Just to fill you in on the backstory…
Superhero comics were a product of the Great Depression era and their popularity had waned by the early 1950s. Only characters from the DC Universe–Superman, Batman, and Wonder Woman–remained on the newsstands, with Batman on his last legs.
The original Captain America, published by Timely Comics (now Marvel), was cancelled in 1950. He was brought back for a handful of issues in 1954, but then went under again.
Spurred by the success of DC’s Justice League, Marvel re-entered the super-hero field in 1961 with the Fantastic Four. Then Marvel introduced most of the heroes we know today, including Iron man, The Hulk, Ant-Man, and Thor. In 1963 the new heroes were combined into a group called the Avengers, and with issue #4 re-introduced Captain America. As he did with the Fantastic Four’s Human Torch, Stan Lee, writer and editor, erased the blackboard of previous continuity and treated Cap as a new, not established character. Marvel’s new Captain America had his past redone. Yes, he had been given the super solider serum, but unlike Timely’s original model, this Cap would not make it to 1950. While saving the world in 1944, the story goes, he was caught in an explosion over the ocean and frozen in a Capisicle for 20 years, then found and defrosted by the Avengers in 1963.
The complete story of these events are best told by Roy Thomas and John Buscema in Avengers #56, 1966.
Since only 20 years had gone by, Cap was able to reunite with old friends, including Nick Fury and his former girlfriend, Peggy Carter. Peggy, now two decades older, thought that Cap was long-dead. Soon Cap would meet her sister, Sharon Carter, a S.H.I.E.L.D. agent and a romance began. This begins in Tales of Suspense #7 in 1966, and Sharon would be known for years only as SHIELD Agent 13. (Remember when Barbara Feldon was known only as Agent 99?) Sharon’s resemblance to her sister is so great it causes Steve Rogers to reminisce about the woman he met and lost during WWII (Peggy). She was then a French resistance fighter who got amnesia, ending their brief romance.
Not always a regular in the comic, during the first few years Sharon is usually the very strong damsel in distress, sent out on various SHIELD missions (against MODOK, Batrok, the Red Skull etc.) with Cap invariably turning up to rescue her.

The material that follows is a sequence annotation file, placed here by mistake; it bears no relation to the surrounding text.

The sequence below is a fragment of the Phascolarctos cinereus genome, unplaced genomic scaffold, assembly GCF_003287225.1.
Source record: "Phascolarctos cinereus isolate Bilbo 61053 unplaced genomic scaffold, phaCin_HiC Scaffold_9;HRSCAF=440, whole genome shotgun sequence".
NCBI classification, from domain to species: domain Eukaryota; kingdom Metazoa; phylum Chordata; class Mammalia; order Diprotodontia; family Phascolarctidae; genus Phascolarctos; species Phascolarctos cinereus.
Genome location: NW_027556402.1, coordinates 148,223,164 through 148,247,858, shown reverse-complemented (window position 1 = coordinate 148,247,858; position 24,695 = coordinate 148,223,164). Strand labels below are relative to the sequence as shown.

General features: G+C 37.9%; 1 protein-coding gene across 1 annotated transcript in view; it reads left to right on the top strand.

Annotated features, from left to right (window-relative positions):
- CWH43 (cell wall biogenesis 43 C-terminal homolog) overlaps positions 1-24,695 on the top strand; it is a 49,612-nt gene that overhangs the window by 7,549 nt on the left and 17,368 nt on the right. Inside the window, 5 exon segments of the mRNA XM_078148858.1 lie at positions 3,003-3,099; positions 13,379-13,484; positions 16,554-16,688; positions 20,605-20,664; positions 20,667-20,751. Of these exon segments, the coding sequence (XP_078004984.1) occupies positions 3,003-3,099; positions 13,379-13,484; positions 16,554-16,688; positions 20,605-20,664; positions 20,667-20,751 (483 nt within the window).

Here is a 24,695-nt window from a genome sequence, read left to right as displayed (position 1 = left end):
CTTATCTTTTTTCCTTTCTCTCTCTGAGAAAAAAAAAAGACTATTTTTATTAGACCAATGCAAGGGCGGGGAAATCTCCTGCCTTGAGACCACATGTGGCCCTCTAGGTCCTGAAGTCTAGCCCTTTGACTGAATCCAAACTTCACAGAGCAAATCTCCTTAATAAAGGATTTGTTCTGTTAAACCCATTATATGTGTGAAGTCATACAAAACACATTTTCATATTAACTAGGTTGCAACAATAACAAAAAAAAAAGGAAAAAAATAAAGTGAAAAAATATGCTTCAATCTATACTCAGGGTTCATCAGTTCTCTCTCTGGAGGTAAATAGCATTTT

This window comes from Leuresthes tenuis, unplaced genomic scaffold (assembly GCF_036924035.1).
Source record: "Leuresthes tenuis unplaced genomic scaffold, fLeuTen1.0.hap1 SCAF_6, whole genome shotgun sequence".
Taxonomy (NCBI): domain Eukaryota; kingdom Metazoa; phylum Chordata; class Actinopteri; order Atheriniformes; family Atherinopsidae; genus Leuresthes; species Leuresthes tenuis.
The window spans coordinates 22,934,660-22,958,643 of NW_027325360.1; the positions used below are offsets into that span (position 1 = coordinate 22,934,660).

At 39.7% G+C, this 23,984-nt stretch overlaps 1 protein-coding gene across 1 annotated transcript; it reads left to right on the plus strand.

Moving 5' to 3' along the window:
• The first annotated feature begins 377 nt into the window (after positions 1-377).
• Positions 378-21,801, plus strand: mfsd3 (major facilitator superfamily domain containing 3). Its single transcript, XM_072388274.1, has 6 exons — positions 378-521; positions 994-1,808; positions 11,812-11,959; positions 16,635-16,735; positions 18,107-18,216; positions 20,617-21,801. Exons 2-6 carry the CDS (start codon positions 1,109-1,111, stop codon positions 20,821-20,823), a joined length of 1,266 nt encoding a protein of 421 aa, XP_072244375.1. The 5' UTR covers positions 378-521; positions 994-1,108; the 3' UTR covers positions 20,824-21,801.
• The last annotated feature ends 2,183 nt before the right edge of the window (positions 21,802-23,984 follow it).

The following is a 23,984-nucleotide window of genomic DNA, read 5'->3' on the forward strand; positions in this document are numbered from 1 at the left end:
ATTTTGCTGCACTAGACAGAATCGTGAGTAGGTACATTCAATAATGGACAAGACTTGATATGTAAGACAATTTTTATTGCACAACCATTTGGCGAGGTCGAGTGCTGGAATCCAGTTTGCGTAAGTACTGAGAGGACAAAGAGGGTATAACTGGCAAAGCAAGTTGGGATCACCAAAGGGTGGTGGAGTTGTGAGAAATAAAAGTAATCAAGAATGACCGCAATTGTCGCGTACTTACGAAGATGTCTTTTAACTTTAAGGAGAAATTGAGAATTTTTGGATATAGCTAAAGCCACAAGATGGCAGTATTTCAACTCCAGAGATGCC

It takes until 1973, in issue 161, for the relationship between Sharon and Peggy to be more fully explained.
50 years later:
There is a newer Marvel Universe and it is on our movie screens. To make Cap current, the story has him frozen for 70 years and waking up in the year 2011. Although aging in comics is a funny and inconsistent concept, Cap’s WWII buddies and girlfriend would be too old to be the supporting characters they once were. Samuel L. Jackson is the new Nick Fury. This Fury was not around in 1940 and Marvel cements him firmly in their current universe.
So whatever happened to Peggy Carter? Marvel answers that in a new 15 minute film on the Iron Man III disc.
In the 15 minute short, director Luis Esposito fills us in. It’s 1945, one year after Captain America has disappeared and WWII is over. Peggy Carter, played by Haley Atwell, is working for a top secret government spy agency, but only doing menial work and being treated very badly. When the “guys’ all go out for drinks, she is not invited. And good thing too! Alone in the dark office, she is handed an important mission designed for three or four people, but she goes it alone (and without permission).
After her success, Howard Stark (sitting next to Dum Dum Dugan, played by Neal McDonough) invites her to help run his new organization: SHIELD!
This is a fun, inexpensive, 15 minute short with no special effects. While there is nothing surprising in the plot here, the whole thing works because of Hayley Atwell. She is just terrific. In the Captain America movie her character was often a bit restrained by the storyline, but on her own she does a memorable and wonderful job. And it finds a proper place for a great Marvel character that could have been lost in time.
If Marvel’s Agents of SHIELD takes off, there is a rumor that this could be turned into a series.
I already reviewed the movie, so let discuss the other aspects of the DVD/Blu Ray.
- The picture and sound are perfect; both get a 5 on a 1 to 5 rating. The 3D effects were okay, nothing special. This was obviously not made to be a 3D movie.
- The DVD extras show how the airplane sequence was done. To my surprise it was NOT mostly computer generated effects, but they actually had people jumping out of the airplane. This was done by the same person who did it in the opening of the movie Moonraker, 30 years ago!
- The gag real is short and barely okay, but you can see that the actors knew they were doing a gag reel.
- The deleted scenes actually show a storyline that was left out and is great fun to watch.
- A 10 minute behind the scenes look at the movie.
- There is an interesting commentary that strays a bit from the customary ‘here is how we did this scene’ and talks about the concepts of the movie.